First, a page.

(Katherine Lederer 2013)
The lagoon is a 4800 msaltwater swimming arena set on the Cairns foreshore overlooking the Barrier Reef and Trinity Inlet.  

(Victoria Vollmer 2013)
The saltwater is pumped from the Trinity Inlet and filtered to meet Australian standards.  Adjoining the lagoon is a boardwalk that parallels the coast and offers plenty of benches and tree-lined areas to sit down and take in the scenery in the shade.

(C.S. Manish 2013)
While at the Lagoon we experienced our first rain shower of the trip - a 10 minute drizzle that is typical of tropical coastal locations.  It did little to dampen our enthusiasm and it passed by very quickly.  

(Trey Cusick III 2013)
Apart from serving as a distinctive and decorative addition to the lagoon, the fish also serve as "showers" where folks can cool off.

(C.S. Manish 2013)
The Lagoon has sandy edges where folks can build castles and play in shallow water. Or, in the case of some foreign students, a place to bury a classmate and convert them into a sand mermaid (check out the tail).

(C.S. Manish 2013)
One of the hazards of traveling to Australia is the high amount of ultra-violet radiation that makes its way through the atmosphere, especially in Australia due to ozone depletion in the stratosphere.  Every place we went to had these useful signs that told tourists to use plenty of sunscreen and to cover up when in the sun, if possible.

(C.S. Manish 2013)
Now that the students were well-rested and relaxed it was time for an educational experience.

(Katherine Lederer 2013)

(Katherine Lederer 2013)
The Boardwalk and bicycle pathway that parallels the coast is lined with trees from the region (and some exotic ones).

(Katherine Lederer 2013)
It gave me a perfect "classroom" setting to introduce the students to tropical plants and flowers, the climate and weather patterns of the region such as the orographic effect, and the adaptations that plants have come up with to adjust to and succeed in the environment.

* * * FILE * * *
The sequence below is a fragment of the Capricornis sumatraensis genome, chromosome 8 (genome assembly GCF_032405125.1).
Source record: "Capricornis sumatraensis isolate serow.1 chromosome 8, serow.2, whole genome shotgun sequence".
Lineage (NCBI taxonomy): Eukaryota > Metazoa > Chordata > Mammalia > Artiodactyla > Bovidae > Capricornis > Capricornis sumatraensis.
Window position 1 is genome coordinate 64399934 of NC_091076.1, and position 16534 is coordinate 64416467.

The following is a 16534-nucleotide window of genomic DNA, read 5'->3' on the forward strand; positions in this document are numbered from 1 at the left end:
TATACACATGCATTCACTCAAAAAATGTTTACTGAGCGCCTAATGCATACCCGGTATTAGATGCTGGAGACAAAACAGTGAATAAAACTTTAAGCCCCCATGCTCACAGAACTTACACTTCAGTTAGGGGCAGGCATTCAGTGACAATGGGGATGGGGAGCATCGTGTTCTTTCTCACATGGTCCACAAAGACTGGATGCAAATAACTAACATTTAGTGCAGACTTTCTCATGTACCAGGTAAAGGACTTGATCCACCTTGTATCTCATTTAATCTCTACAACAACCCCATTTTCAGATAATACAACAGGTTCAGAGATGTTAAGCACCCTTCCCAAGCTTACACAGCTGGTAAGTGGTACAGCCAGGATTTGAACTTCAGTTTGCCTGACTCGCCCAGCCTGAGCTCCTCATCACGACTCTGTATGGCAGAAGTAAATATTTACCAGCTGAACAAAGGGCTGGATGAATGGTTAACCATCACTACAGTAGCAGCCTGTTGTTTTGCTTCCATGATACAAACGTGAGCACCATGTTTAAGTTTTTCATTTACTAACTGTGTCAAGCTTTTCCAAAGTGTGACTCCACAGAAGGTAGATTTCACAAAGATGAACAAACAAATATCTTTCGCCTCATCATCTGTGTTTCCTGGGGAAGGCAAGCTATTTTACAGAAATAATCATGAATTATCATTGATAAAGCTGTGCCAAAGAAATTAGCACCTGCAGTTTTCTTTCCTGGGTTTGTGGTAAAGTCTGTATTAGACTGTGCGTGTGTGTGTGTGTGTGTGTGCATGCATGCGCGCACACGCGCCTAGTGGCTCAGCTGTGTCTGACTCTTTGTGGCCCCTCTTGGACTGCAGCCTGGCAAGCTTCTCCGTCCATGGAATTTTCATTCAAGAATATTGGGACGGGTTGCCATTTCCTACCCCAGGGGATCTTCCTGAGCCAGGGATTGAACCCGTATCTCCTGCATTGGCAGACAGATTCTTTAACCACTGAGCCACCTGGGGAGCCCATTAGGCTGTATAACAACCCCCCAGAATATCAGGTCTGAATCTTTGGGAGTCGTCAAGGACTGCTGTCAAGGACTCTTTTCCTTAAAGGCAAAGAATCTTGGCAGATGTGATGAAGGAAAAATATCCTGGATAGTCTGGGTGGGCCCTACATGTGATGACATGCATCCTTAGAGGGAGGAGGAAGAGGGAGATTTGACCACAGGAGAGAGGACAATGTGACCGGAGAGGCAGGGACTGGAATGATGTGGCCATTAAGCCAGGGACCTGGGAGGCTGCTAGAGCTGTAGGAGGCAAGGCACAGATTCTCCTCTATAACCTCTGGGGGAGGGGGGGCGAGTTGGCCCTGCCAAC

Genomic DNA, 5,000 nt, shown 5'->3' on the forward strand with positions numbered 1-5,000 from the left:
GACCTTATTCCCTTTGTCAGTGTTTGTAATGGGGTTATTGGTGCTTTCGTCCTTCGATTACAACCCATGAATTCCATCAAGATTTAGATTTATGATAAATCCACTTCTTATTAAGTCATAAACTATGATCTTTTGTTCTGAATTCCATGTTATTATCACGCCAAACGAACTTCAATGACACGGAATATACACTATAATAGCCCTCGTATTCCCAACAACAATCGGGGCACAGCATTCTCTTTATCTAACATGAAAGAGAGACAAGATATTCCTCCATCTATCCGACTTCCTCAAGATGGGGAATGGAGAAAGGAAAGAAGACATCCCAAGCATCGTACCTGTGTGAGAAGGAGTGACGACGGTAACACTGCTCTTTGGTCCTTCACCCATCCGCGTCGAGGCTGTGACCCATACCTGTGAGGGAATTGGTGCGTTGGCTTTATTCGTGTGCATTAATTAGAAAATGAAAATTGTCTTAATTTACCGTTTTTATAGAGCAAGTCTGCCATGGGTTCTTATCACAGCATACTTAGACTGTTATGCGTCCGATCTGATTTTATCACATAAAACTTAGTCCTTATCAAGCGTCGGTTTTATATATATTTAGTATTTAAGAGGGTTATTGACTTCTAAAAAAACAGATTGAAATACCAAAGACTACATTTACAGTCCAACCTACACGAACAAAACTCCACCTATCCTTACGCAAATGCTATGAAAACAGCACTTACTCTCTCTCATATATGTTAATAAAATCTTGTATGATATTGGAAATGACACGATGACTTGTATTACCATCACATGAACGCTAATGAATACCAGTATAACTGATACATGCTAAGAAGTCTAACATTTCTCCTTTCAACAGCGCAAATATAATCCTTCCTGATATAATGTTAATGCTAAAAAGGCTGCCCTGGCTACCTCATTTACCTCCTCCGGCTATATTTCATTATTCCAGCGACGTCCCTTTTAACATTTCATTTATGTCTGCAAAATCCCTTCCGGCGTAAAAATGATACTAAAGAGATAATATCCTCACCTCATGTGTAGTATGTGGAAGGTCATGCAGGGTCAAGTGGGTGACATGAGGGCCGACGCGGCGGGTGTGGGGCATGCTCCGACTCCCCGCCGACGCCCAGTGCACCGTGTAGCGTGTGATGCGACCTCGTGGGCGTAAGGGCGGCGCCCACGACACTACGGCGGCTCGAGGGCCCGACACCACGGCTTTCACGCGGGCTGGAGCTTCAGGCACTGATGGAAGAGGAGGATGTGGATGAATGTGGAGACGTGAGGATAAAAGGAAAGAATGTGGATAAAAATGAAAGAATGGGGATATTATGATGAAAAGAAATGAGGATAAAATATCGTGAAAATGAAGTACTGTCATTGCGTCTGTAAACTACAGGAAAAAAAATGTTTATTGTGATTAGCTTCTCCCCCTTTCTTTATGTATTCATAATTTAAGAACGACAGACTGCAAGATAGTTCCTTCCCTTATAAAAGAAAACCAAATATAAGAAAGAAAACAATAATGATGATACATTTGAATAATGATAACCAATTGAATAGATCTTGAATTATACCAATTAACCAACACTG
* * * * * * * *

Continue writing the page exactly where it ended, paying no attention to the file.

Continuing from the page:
(Sandra 2013)

(Sandra 2013)

(Sandra 2013)
Some of the flowers and plants we observed along our walk were:

(Victoria Vollmer, Stephen Spanel, Trey Cusick III, Katherine Lederer, Sandra, Angie Proctor and C.S. Manish 2013)

(Victoria Vollmer, Stephen Spanel, Trey Cusick III, Katherine Lederer, Sandra, Angie Proctor and C.S. Manish 2013)
On the walk we also saw plenty of coconut trees and a few mango trees, laden with some fruit.  What I had not expected to see were fruit bats hanging around in the mango trees.  And they were hanging about in the thousands!  Just after dusk all of them took off and it was a marvelous sight to behold.

(Sandra 2013)

(Katherine Lederer 2013)
I believe this species of fruit bats was the Spectacled Flying-fox (Pteropus conspicullatus).

(Trey Cusick III 2013)
With that the walking tour of Cairns came to an end and we broke for dinner and went to bed early.

I'll leave you with two photos that best captured the day for me.

(Jessica Sztaimberg 2013)

(Jessica Sztaimberg 2013)
Coming up:  Day 5 - The Great Barrier Reef!

4 comments:

MC said...

Enjoyed it. now waiting for more

mindquest said...

Well done Manish! Looks like a fun-filled, education-rich experience!

Devashish said...

nice pics - would love to see occasional posts by your students commenting on experiences from their perspectives too.